New DRI project aimed at understanding Mercury dynamics in the Arctic tundra

December 20th, 2013
A new collaborative research project funded by the National Science Foundation (NSF) and led by Daniel Obrist at the Desert Research Institute (DRI) will attempt to characterize the complex dynamics of mercury in some of the Earth's northernmost and most fragile ecosystems.

Mercury is a neurotoxic element found naturally in the environment, but human activities such as fossil fuel combustion, mining, smelting and waste combustion have increased global atmospheric mercury pollution by a factor of three to five over the last 150 years. That increased pollution can then be transported thousands of miles through the atmosphere to fragile ecosystems in the Arctic.

"Mercury is one of the most fascinating elements, because it has very complex cycling between the atmosphere, soil, snow, and plants," said Obrist. "The reason for this is that mercury is semi-volatile so that atmospheric deposition is subject to re-emission back to the atmosphere. So the degree of this re-emission can ultimately determine the exposure of ecosystems to atmospheric mercury pollution."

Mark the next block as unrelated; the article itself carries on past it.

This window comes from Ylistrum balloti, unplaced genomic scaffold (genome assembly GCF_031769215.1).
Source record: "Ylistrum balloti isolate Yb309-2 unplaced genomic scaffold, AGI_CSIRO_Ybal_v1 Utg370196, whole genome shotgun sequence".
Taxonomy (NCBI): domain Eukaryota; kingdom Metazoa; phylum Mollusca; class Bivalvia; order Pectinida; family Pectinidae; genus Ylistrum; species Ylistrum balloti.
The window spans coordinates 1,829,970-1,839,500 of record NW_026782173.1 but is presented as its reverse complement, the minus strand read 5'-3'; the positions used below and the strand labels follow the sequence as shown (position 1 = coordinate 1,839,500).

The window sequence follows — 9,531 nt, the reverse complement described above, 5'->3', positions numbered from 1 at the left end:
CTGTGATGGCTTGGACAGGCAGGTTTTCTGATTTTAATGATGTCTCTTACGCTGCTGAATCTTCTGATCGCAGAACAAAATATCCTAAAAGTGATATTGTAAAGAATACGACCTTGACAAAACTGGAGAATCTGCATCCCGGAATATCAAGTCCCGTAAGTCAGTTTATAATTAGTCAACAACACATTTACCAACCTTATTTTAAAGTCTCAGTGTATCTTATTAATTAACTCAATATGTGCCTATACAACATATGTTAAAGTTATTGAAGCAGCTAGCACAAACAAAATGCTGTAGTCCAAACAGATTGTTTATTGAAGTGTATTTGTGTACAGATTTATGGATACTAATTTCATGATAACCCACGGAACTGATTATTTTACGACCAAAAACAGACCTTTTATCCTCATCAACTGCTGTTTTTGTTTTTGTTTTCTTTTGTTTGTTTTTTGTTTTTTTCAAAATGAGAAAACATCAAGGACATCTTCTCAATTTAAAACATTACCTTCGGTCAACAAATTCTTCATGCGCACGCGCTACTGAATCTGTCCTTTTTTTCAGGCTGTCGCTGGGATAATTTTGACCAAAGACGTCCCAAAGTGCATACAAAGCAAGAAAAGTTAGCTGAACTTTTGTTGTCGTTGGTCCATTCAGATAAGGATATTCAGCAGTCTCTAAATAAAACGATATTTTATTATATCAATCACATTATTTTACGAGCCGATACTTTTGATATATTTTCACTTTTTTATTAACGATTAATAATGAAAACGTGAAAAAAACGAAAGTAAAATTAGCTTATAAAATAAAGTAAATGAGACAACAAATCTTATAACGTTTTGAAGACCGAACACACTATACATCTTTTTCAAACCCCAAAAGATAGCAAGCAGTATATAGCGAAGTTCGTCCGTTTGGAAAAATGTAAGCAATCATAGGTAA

Funded by the NSF Arctic Natural Sciences Program, Obrist and his colleague Detlev Helmig, from the Institute for Alpine and Arctic Research (INSTAAR) at the University of Colorado, Boulder, will assess the theory that, in the Arctic, extended periods exist when mercury deposition to tundra ecosystems is enhanced.

This enhancement may be due to a chemical conversion of gaseous mercury, which can be easily re-emitted to the atmosphere, to forms that like to remain in the snow. Then when the snow melts this additional mercury retained by the snow gets transferred into aquatic ecosystems, where it may more easily accumulate in fish and wildlife. In this four-year study, Obrist and Helmig will measure mercury in the atmosphere, in snowpack, and in underlying tundra soil, to track how mercury moves in the tundra.

"An important aspect of our study," Obrist said, "is that we also study the role of soils. This is highly relevant since Tundra soils are undergoing fast changes, experiencing longer thawing periods and loss of permafrost."

While laboratory work and project planning will take place both in Reno, Nev. and in Boulder, Colo., intensive field campaigns will be done at Toolik Field Station in Alaska, which is operated and managed by the University of Alaska Fairbanks with support from the Office of Polar Programs Division of Arctic Sciences at NSF.

Obrist said the project will directly involve high school, undergraduate, and graduate students from both Nevada and Colorado.

"We're hoping to also expand an existing partnership with local high school chemistry classes through research presentations in classrooms, laboratory tours, and data analysis," he added, "and hopefully bringing up students and teachers with us to the research station in Alaska."

More information:
www.dri.edu/daniel-obrist

Provided by Desert Research Institute

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